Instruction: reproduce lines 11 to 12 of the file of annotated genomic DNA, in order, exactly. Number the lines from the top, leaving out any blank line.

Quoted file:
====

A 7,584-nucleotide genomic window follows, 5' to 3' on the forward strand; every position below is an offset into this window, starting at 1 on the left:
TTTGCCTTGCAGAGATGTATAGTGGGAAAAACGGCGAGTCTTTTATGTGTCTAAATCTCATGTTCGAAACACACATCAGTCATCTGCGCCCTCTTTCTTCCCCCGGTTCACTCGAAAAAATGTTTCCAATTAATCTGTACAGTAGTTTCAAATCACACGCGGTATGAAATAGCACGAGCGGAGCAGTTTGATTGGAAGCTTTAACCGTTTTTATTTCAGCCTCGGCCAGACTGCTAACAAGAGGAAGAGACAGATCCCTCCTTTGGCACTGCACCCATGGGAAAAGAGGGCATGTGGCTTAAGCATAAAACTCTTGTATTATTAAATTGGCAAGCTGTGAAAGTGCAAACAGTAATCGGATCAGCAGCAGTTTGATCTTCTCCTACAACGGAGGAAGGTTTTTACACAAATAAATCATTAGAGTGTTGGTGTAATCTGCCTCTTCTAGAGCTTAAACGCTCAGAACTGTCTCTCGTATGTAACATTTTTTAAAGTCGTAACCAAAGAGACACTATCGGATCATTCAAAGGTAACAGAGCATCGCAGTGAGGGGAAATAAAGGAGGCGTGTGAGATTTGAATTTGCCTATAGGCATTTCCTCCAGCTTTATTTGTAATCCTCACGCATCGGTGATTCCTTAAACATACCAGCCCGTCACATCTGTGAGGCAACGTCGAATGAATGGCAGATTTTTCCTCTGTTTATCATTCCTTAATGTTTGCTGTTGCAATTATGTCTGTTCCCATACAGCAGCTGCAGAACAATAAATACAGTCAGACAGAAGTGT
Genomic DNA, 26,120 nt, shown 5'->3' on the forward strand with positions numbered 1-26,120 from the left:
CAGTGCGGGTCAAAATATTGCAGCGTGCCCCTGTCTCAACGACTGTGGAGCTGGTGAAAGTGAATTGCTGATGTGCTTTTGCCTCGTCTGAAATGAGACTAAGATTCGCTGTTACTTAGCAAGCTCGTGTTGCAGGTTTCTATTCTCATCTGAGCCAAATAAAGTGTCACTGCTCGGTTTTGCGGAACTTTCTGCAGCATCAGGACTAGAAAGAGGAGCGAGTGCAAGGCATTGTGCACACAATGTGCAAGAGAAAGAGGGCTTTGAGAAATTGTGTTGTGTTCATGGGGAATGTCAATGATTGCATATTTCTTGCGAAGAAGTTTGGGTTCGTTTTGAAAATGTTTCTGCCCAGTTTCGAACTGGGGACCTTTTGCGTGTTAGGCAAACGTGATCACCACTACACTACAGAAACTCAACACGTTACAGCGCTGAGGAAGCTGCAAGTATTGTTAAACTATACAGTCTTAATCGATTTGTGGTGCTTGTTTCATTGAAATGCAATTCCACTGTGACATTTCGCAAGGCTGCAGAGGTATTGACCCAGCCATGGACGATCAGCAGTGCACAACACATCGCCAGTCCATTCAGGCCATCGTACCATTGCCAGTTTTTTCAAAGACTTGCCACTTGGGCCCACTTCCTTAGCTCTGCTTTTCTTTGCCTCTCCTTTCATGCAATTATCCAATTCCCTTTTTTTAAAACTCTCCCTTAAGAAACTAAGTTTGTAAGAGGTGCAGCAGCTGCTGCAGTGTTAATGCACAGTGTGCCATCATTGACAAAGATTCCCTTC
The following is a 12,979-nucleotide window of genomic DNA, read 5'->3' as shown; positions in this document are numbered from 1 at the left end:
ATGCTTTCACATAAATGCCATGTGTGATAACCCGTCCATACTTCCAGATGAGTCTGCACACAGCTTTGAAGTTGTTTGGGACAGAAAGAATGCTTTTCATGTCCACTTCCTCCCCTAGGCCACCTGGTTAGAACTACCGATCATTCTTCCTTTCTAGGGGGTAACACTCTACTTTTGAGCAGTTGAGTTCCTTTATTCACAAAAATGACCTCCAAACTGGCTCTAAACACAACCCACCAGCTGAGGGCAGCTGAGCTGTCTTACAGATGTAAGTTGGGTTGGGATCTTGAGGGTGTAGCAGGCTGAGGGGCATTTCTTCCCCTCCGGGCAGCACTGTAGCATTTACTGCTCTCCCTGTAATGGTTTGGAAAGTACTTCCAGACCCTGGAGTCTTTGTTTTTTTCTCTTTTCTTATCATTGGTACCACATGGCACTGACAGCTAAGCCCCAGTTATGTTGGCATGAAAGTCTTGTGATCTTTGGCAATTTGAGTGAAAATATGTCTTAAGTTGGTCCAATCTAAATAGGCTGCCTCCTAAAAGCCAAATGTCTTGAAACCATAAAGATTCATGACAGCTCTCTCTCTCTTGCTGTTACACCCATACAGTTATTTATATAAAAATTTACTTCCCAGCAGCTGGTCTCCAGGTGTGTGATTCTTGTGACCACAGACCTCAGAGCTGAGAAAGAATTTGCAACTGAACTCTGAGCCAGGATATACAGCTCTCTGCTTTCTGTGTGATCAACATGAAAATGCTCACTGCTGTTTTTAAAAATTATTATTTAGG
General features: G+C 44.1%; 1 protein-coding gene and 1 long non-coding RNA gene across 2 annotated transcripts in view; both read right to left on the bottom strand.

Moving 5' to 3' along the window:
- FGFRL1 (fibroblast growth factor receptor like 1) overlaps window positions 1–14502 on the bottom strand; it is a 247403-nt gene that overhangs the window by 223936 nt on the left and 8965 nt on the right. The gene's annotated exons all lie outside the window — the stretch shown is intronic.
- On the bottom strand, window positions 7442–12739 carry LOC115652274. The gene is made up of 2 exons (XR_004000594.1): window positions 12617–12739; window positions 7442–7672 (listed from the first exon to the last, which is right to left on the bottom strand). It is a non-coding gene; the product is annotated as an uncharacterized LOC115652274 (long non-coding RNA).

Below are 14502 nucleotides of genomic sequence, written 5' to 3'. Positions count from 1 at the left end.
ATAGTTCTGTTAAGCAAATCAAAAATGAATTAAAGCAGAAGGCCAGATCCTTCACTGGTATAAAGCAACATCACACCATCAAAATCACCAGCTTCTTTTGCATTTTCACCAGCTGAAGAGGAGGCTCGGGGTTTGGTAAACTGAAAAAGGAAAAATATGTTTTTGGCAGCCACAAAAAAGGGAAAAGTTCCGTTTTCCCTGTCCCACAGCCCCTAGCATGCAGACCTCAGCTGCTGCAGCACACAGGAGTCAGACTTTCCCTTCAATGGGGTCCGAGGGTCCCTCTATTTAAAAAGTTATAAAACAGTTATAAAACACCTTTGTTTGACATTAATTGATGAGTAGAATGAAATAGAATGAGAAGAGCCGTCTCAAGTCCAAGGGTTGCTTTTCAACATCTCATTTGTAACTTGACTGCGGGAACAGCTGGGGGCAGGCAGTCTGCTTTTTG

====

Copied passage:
Below are 14502 nucleotides of genomic sequence, written 5' to 3'. Positions count from 1 at the left end.
ATAGTTCTGTTAAGCAAATCAAAAATGAATTAAAGCAGAAGGCCAGATCCTTCACTGGTATAAAGCAACATCACACCATCAAAATCACCAGCTTCTTTTGCATTTTCACCAGCTGAAGAGGAGGCTCGGGGTTTGGTAAACTGAAAAAGGAAAAATATGTTTTTGGCAGCCACAAAAAAGGGAAAAGTTCCGTTTTCCCTGTCCCACAGCCCCTAGCATGCAGACCTCAGCTGCTGCAGCACACAGGAGTCAGACTTTCCCTTCAATGGGGTCCGAGGGTCCCTCTATTTAAAAAGTTATAAAACAGTTATAAAACACCTTTGTTTGACATTAATTGATGAGTAGAATGAAATAGAATGAGAAGAGCCGTCTCAAGTCCAAGGGTTGCTTTTCAACATCTCATTTGTAACTTGACTGCGGGAACAGCTGGGGGCAGGCAGTCTGCTTTTTG